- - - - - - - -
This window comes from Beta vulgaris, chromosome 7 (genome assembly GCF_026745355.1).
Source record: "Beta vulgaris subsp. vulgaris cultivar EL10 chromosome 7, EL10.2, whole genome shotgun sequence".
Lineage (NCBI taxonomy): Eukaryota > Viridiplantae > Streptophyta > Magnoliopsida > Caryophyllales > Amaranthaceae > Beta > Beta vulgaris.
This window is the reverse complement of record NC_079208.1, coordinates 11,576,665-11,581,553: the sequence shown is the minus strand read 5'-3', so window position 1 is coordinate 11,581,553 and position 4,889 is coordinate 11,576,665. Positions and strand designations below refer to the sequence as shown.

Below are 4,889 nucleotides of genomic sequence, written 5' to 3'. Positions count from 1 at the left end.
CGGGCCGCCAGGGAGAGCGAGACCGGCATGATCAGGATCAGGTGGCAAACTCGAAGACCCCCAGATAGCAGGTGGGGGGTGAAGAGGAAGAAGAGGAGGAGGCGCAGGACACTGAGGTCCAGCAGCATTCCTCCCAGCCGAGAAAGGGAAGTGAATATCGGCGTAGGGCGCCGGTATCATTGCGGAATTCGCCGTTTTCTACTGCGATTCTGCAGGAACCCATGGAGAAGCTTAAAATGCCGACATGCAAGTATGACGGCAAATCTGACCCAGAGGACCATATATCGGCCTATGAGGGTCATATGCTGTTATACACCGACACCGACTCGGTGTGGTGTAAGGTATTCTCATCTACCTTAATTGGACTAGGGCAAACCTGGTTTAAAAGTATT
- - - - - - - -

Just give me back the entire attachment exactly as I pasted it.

This window comes from Beta vulgaris, chromosome 7 (genome assembly GCF_026745355.1).
Source record: "Beta vulgaris subsp. vulgaris cultivar EL10 chromosome 7, EL10.2, whole genome shotgun sequence".
Lineage (NCBI taxonomy): Eukaryota > Viridiplantae > Streptophyta > Magnoliopsida > Caryophyllales > Amaranthaceae > Beta > Beta vulgaris.
This window is the reverse complement of record NC_079208.1, coordinates 11,576,665-11,581,553: the sequence shown is the minus strand read 5'-3', so window position 1 is coordinate 11,581,553 and position 4,889 is coordinate 11,576,665. Positions and strand designations below refer to the sequence as shown.

Below are 4,889 nucleotides of genomic sequence, written 5' to 3'. Positions count from 1 at the left end.
CGGGCCGCCAGGGAGAGCGAGACCGGCATGATCAGGATCAGGTGGCAAACTCGAAGACCCCCAGATAGCAGGTGGGGGGTGAAGAGGAAGAAGAGGAGGAGGCGCAGGACACTGAGGTCCAGCAGCATTCCTCCCAGCCGAGAAAGGGAAGTGAATATCGGCGTAGGGCGCCGGTATCATTGCGGAATTCGCCGTTTTCTACTGCGATTCTGCAGGAACCCATGGAGAAGCTTAAAATGCCGACATGCAAGTATGACGGCAAATCTGACCCAGAGGACCATATATCGGCCTATGAGGGTCATATGCTGTTATACACCGACACCGACTCGGTGTGGTGTAAGGTATTCTCATCTACCTTAATTGGACTAGGGCAAACCTGGTTTAAAAGTATT